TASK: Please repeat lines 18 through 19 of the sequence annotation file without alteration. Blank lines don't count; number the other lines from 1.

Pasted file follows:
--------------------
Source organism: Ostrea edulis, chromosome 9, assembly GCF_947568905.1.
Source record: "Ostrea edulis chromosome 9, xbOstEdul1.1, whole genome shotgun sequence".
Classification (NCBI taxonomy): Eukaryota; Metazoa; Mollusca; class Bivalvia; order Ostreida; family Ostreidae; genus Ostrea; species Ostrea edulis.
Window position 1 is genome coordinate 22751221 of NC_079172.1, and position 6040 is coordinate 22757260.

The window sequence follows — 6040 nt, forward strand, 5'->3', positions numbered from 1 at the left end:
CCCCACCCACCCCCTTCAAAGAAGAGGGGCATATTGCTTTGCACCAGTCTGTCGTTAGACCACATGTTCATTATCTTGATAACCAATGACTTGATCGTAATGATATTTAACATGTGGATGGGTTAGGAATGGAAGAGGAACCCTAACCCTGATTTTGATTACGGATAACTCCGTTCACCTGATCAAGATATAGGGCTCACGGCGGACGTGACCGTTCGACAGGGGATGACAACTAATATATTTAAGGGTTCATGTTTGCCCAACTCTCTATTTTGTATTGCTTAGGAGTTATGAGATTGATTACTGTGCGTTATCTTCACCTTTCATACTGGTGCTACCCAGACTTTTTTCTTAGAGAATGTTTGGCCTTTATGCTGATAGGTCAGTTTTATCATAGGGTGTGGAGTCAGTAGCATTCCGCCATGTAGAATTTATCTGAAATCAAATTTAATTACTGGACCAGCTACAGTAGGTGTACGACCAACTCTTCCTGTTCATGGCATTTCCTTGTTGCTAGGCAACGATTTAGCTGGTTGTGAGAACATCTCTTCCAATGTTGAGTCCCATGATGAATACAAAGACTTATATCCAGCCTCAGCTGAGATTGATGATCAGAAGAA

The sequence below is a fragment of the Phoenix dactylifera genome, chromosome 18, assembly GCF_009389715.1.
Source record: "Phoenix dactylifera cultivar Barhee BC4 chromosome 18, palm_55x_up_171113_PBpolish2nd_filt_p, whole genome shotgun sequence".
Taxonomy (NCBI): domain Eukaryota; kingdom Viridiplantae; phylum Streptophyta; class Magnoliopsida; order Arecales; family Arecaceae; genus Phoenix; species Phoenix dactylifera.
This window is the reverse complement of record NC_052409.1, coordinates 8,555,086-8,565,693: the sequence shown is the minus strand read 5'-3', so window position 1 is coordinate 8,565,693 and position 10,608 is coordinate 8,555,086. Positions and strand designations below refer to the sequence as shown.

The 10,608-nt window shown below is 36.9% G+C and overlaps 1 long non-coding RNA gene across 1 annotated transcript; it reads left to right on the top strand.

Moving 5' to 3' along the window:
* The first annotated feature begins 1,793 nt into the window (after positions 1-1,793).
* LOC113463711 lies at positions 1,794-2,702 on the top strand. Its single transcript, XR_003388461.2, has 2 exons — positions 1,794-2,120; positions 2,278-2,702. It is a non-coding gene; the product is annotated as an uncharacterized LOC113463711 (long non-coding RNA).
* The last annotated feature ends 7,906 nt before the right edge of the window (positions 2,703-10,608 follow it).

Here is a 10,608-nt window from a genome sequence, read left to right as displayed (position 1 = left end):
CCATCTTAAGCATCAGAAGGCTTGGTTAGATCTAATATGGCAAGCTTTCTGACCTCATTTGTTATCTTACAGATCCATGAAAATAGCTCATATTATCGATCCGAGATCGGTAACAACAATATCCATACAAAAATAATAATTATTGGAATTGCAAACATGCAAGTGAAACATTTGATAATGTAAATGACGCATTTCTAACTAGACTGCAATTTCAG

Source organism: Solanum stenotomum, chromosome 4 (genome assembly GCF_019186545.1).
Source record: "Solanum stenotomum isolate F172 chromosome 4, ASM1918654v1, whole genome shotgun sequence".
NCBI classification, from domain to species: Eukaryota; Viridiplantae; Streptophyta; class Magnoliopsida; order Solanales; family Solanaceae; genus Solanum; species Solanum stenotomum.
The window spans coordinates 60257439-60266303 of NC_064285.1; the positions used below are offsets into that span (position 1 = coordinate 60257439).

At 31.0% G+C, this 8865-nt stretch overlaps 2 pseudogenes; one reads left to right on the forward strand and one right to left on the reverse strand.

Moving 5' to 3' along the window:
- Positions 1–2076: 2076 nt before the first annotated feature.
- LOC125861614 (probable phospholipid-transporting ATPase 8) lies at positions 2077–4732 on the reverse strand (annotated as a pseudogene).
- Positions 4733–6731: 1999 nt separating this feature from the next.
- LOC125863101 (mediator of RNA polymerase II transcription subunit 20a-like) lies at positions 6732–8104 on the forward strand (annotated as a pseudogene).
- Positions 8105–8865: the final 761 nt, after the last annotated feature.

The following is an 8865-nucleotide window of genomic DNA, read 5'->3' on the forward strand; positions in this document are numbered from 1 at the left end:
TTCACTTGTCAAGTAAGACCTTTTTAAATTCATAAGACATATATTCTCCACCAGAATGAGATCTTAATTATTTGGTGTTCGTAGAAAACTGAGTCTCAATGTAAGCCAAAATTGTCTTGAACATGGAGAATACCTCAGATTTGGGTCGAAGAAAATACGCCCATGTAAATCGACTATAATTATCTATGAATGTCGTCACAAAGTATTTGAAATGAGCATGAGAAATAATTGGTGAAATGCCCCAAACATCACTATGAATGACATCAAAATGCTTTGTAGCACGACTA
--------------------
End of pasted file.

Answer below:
Source organism: Solanum stenotomum, chromosome 4 (genome assembly GCF_019186545.1).
Source record: "Solanum stenotomum isolate F172 chromosome 4, ASM1918654v1, whole genome shotgun sequence".